Wayne State University

AIM HIGHER

Wayne State University

High Performance Computing Services

Gaussian 09: Advanced

HOW TO RUN A GAUSSIAN JOB

Follow these steps to create a script to run Gaussian jobs.
First be sure that your .bashrc file has been modified. Log on to the Grid.
Add these lines to your .bashrc file located in your home directory

# .bashrc

# Source global definitions
if [ -f /etc/bashrc ]; then
  . /etc/bashrc
fi

HOSTTYPE=`uname -m`

# setup Gaussian
module load pgi-14.6/compiler
export PGIDIR=$PGI/linux86-64/2014
export g09root=/wsu/apps/groups/hbsq/gaussian/E01
source $g09root/em64t/g09/bsd/g09.profile

# machine specific commands
case $HOSTTYPE in

  x86_64)

     shift
     ;;

esac

If you have just modified your .bashrc file then you must log out and log back in for the revised file to be activated.
Second, modify this script file to run a Gaussian calculation on a compute node with X cpu cores and Y memory in queue Q. Since multi-node Gaussian calculations are not currently available, it is recommend that each job utilize all of a node's cpus and memory

# Request a BASH shell
#PBS -S /bin/bash
#
# Request one node with X cpu cores
# Note that multi-node Gaussian jobs are not yet available
#PBS -l nodes=1:ppn=X
#
# Request Y Mb of memory
# Note that this should be ~ 500Mb less than the machine's total memory
# when all cpu cores are requested.
#PBS -l mem=Ymb
#
# Requet that the output and error files be joined together
#PBS -j oe
#
# Set the name and location of the resulting logfile
#PBS -o /wsu/home/xx/xx12/xx1234/gauss/output/uranyl.log
#
# Request queue Q
#PBS -q Q


# Set the job name
JOB=uranyl

# Set the numbr of cpu cores to use
# Note that this MUST agree with the #PBS -l nodes=1:ppn=X statement
# above otherwise grid resources will be inefficiently utilized.
CPU=X

# Set the amount of free space on /tmp
# Note that this should be ~2Gb less than the actual free space.
DISK=5Gb

# Set the amount of memory to use
# Note that this MUST agree with the #PBS -l mem=Ymb statement
# above otherwise grid resources will be inefficiently utilized.
MEM=Ymb

# Move into the temporary directory assigned to this job.
# Note that working in this folder ensures maximum IO efficiency and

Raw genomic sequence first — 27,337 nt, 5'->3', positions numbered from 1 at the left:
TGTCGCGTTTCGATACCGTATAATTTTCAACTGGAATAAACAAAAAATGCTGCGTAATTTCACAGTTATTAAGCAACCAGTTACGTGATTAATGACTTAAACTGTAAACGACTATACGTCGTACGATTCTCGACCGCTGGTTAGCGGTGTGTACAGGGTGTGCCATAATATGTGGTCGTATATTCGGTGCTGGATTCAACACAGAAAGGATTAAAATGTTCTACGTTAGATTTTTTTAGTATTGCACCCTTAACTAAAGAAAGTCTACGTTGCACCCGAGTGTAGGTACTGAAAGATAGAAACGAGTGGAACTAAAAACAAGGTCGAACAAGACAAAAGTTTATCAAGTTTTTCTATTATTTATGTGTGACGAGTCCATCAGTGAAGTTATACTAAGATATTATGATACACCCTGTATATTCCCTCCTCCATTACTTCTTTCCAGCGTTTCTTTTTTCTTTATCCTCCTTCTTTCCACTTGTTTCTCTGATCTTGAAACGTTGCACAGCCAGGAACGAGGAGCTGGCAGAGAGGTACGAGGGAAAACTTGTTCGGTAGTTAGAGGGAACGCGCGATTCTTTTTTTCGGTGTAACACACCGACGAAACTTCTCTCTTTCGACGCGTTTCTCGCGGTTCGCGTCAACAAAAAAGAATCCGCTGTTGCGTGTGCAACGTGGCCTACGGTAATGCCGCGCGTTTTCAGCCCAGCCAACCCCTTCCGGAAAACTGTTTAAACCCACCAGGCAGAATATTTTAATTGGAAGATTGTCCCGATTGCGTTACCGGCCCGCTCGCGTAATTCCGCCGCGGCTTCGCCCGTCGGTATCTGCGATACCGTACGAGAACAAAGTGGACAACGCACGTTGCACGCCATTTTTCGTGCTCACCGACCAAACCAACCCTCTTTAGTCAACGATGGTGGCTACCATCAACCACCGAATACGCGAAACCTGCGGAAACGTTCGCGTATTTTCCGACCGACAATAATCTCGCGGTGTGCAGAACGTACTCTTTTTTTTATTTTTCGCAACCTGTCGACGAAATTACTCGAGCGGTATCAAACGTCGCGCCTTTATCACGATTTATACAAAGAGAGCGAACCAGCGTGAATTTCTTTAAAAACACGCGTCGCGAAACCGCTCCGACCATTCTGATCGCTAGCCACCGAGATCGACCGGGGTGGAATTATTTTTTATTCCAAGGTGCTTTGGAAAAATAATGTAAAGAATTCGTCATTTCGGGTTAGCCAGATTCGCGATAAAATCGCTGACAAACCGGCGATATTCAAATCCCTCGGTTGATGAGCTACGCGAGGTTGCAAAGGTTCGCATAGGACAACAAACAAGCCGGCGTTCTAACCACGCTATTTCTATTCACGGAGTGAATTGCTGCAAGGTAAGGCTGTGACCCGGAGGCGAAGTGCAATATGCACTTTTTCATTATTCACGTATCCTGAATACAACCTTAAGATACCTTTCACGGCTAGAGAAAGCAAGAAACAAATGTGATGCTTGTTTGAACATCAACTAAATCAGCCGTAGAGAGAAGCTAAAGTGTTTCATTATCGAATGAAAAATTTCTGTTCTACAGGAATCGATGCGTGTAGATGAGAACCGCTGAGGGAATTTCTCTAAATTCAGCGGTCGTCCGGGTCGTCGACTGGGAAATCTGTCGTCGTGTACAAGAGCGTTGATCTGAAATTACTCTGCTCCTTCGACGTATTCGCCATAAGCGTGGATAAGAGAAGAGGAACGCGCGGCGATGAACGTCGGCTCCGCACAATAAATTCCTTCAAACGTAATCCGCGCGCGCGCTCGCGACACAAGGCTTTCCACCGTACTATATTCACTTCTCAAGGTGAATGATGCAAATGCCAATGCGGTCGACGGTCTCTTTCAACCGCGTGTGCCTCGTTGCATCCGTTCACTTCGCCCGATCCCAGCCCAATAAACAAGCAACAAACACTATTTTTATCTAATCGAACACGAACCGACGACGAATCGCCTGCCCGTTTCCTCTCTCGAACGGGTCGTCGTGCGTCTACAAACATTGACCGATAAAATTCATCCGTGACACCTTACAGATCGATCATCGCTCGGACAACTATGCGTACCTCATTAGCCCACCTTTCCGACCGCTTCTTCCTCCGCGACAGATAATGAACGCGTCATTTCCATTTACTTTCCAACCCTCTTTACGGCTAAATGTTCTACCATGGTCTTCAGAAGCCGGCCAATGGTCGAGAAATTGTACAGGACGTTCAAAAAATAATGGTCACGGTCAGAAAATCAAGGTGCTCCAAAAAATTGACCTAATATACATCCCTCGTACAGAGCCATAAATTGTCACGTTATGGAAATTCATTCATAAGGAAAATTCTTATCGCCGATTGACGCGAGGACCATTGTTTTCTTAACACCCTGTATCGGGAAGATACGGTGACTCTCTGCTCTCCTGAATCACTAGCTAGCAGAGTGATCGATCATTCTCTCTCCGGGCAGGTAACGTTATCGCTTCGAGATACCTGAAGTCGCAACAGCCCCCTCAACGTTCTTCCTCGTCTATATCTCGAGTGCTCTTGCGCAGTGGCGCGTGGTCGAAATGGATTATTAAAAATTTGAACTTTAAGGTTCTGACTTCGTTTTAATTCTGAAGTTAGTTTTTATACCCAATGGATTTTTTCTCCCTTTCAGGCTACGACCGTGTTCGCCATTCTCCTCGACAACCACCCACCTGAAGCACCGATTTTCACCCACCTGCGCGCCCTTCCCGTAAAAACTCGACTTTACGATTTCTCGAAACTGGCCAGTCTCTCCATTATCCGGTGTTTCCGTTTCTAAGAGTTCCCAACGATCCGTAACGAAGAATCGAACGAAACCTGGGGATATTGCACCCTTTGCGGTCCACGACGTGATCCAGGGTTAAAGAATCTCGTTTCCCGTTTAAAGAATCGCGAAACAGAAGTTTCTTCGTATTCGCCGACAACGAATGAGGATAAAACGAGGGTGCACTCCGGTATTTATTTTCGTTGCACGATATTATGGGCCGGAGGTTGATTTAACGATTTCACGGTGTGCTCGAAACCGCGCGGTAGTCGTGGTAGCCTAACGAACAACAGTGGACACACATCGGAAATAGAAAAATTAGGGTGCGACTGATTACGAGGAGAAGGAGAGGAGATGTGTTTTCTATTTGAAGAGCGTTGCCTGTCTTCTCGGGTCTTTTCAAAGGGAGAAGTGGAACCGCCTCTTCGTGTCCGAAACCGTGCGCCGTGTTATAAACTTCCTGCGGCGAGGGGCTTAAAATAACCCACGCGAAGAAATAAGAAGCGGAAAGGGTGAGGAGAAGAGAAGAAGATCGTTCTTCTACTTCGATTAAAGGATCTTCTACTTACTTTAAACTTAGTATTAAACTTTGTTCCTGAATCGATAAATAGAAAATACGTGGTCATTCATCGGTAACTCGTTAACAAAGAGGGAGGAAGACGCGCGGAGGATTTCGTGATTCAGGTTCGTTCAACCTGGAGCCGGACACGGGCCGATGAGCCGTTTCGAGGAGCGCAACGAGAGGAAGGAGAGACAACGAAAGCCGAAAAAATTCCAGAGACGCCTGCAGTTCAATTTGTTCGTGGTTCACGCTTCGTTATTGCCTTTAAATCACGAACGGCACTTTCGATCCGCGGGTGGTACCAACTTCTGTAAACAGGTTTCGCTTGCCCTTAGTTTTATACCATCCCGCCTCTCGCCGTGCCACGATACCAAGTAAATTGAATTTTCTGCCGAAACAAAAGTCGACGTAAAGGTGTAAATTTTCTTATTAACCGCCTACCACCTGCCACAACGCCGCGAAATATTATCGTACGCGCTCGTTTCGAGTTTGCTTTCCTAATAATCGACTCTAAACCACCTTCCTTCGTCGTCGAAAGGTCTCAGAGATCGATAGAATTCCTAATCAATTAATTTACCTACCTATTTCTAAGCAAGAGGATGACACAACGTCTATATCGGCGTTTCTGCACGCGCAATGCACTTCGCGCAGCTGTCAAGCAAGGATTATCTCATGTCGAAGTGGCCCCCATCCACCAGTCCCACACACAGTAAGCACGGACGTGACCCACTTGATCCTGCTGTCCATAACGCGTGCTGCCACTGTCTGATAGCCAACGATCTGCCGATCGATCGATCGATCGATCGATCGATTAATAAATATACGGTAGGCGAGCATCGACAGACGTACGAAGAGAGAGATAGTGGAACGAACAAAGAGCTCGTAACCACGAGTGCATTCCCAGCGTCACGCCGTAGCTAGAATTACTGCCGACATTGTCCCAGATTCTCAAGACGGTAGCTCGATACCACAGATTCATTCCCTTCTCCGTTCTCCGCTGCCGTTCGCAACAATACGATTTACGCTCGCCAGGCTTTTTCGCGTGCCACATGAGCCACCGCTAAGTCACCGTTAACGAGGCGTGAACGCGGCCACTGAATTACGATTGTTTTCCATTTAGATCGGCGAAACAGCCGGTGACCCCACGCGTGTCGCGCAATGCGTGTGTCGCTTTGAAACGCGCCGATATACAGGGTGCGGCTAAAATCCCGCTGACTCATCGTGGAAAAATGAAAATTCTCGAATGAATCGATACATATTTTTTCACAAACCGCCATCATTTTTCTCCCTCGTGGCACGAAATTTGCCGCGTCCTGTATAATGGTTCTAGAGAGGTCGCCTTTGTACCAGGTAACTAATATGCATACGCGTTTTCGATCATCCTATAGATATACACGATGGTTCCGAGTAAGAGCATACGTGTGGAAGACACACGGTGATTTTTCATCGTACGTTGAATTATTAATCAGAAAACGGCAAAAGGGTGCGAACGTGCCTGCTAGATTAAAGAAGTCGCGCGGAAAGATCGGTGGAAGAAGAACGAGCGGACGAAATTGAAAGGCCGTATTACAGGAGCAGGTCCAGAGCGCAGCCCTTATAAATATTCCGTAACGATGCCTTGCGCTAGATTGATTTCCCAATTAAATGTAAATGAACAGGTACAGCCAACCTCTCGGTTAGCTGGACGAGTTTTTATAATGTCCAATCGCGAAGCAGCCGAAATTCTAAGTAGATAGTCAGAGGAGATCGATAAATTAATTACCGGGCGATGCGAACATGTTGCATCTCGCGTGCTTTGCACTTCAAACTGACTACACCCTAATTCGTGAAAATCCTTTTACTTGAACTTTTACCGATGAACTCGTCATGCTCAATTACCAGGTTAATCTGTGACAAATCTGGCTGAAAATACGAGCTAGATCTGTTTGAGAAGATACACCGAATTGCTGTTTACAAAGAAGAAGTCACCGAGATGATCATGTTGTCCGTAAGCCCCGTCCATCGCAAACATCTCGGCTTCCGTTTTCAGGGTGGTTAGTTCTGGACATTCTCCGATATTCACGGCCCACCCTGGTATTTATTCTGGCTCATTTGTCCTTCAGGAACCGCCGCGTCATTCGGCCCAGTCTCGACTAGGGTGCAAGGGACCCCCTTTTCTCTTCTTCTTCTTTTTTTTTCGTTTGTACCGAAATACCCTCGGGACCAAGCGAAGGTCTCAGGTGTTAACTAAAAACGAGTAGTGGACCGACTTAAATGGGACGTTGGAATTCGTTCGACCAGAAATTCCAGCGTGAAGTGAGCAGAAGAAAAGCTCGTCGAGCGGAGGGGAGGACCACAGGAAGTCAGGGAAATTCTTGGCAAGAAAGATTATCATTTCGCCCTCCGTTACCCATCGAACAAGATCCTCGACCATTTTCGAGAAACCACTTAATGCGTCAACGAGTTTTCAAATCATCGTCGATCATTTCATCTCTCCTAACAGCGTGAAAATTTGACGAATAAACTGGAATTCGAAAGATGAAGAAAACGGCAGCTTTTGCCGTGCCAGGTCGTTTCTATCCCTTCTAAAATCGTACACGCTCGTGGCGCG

# automatic clean up after job completion.
cd $TMPDIR

# Regenerate a checkpoint file in order to use information from a
# previous Gaussian calculation.
#cp $HOME/path_to_file/filename.fchk .
#unfchk filename.fchk $JOB.chk
# Call Gaussian using the Linux Here Document syntax.
# Insert the contents of a Gaussian .gjf file after the
# g09 << EOF line but before the EOF line. Note that
# comments are denoted by ! inside of g09.
g09 << EOF

! Set the RWF file name and size. Note that a maximum of 20
! comma-seperated files may be specified. On 32-bit systems
! each file must be smaller than 2Gb.
%rwf=$JOB.rwf,$DISK
%nosave
! Set the checkpoint file name
%chk=$JOB.chk
! Set the memory
%mem=$MEM
! Set the number of cpus to use
%nproc=$CPU

! Note that $DISK must be passed via the maxdisk keyword.
#p SVWN5 opt freq genecp 5d 7f maxdisk=$DISK scf=dsymm
integral(grid=625302) guess=forceabeliansymmetry

UO2 dication with SDD for U basis and cc-pvdz for O basis

2 1
U 0.0 0.0 0.0
O 0.0 0.0 1.7
O 0.0 0.0 -1.7

U 0
SDD
****
O 0
cc-pvdz
****

U
SDD

EOF

# Copy files back from $TMPDIR
# Note that only files which exist are actually copied
# due to the [ -a filename ] shell command.
[ -a $JOB.chk ] && mv -f $JOB.chk $HOME/gauss/check

Notes
  • Since the Gaussian output is captured by PBS and only saved to a .log file after job completion, you must use qpeek to view the job as it is running. For more information about qpeek, type "qpeek -help" at the command prompt.
  • In order for the Grid to function properly, Gaussian jobs must not be run on Commodore, the head node.
  • Gaussian jobs must always run inside of $TMPDIR to minimize file I/O. This not only speeds up the actual calculation, but also prevents the Grid's network from becoming overwhelmed.
  • Gaussian checkpoint files are cpu dependant binary files, which means that a checkpoint file generated on 64-bit cpu (JSLQ, LANQ, OPTQ, & ZFHQ) can not be read by a 32-bit cpu. All of the nodes on the Grid are 64-bit. To move a checkpoint file from one cpu to another, first use formchk to create a .fchk file from the original .chk file on the original computer, then run unfchk on the .fchk to rebuild the .chk file on the new computer. Since computer cpu architectures are constantly changing, .fchk files should be used for long term storage of results rather than .chk files. Since .fchk files contain only text they may get very large, but can be easily compressed with gzip.
  • If you cancel your Gaussian job prematurely you will need to retreive your files from $TMPDIR. To get files back from an early-terminated job email the High Performance Computing Services Team (advcomp@wayne.edu) with the job number and if possible your files will be copied to your home directory.

Additional input script examples:
Now you are ready to submit your PBS jobfile using the qsub command.
For more information about how to use PBS follow the link below.
HOW TO SCHEDULE JOBS ON THE WSU GRID WITH PBS PRO
Computer Center Services * 5925 Woodward Avenue Detroit, Michigan 48202